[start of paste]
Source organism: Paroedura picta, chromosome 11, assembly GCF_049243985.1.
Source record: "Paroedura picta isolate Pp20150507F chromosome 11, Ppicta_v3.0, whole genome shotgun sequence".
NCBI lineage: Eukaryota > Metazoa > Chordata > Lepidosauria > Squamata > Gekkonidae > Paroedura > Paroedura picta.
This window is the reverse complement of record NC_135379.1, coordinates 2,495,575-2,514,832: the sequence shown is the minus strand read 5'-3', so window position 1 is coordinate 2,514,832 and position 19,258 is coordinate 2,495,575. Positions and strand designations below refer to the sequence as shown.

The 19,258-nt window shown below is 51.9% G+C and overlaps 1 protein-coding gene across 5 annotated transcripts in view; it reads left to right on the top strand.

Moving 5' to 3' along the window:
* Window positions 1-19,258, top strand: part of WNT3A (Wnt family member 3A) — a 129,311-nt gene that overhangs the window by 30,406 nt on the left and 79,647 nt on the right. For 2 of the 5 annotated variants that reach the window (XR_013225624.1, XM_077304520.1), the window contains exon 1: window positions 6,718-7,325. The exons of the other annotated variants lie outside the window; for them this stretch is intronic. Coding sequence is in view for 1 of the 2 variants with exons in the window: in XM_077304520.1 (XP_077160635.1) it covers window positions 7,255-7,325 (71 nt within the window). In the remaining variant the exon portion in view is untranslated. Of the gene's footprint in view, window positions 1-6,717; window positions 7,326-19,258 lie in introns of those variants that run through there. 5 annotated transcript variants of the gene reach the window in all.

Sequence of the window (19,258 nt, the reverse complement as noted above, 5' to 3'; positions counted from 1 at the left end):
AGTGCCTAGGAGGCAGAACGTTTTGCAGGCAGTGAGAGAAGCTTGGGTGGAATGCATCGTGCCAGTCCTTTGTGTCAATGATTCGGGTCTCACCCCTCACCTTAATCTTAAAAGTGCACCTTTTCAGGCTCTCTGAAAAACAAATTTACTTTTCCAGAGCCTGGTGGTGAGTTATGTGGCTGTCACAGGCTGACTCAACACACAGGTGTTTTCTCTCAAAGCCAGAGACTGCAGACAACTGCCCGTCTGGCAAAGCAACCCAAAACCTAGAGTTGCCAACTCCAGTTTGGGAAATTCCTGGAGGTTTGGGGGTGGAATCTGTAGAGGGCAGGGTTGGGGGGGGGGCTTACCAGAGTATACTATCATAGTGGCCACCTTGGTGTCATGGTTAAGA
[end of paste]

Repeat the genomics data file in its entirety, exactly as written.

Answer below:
Source organism: Paroedura picta, chromosome 11, assembly GCF_049243985.1.
Source record: "Paroedura picta isolate Pp20150507F chromosome 11, Ppicta_v3.0, whole genome shotgun sequence".
NCBI lineage: Eukaryota > Metazoa > Chordata > Lepidosauria > Squamata > Gekkonidae > Paroedura > Paroedura picta.
This window is the reverse complement of record NC_135379.1, coordinates 2,495,575-2,514,832: the sequence shown is the minus strand read 5'-3', so window position 1 is coordinate 2,514,832 and position 19,258 is coordinate 2,495,575. Positions and strand designations below refer to the sequence as shown.

The 19,258-nt window shown below is 51.9% G+C and overlaps 1 protein-coding gene across 5 annotated transcripts in view; it reads left to right on the top strand.

Moving 5' to 3' along the window:
* Window positions 1-19,258, top strand: part of WNT3A (Wnt family member 3A) — a 129,311-nt gene that overhangs the window by 30,406 nt on the left and 79,647 nt on the right. For 2 of the 5 annotated variants that reach the window (XR_013225624.1, XM_077304520.1), the window contains exon 1: window positions 6,718-7,325. The exons of the other annotated variants lie outside the window; for them this stretch is intronic. Coding sequence is in view for 1 of the 2 variants with exons in the window: in XM_077304520.1 (XP_077160635.1) it covers window positions 7,255-7,325 (71 nt within the window). In the remaining variant the exon portion in view is untranslated. Of the gene's footprint in view, window positions 1-6,717; window positions 7,326-19,258 lie in introns of those variants that run through there. 5 annotated transcript variants of the gene reach the window in all.

Sequence of the window (19,258 nt, the reverse complement as noted above, 5' to 3'; positions counted from 1 at the left end):
AGTGCCTAGGAGGCAGAACGTTTTGCAGGCAGTGAGAGAAGCTTGGGTGGAATGCATCGTGCCAGTCCTTTGTGTCAATGATTCGGGTCTCACCCCTCACCTTAATCTTAAAAGTGCACCTTTTCAGGCTCTCTGAAAAACAAATTTACTTTTCCAGAGCCTGGTGGTGAGTTATGTGGCTGTCACAGGCTGACTCAACACACAGGTGTTTTCTCTCAAAGCCAGAGACTGCAGACAACTGCCCGTCTGGCAAAGCAACCCAAAACCTAGAGTTGCCAACTCCAGTTTGGGAAATTCCTGGAGGTTTGGGGGTGGAATCTGTAGAGGGCAGGGTTGGGGGGGGGGCTTACCAGAGTATACTATCATAGTGGCCACCTTGGTGTCATGGTTAAGA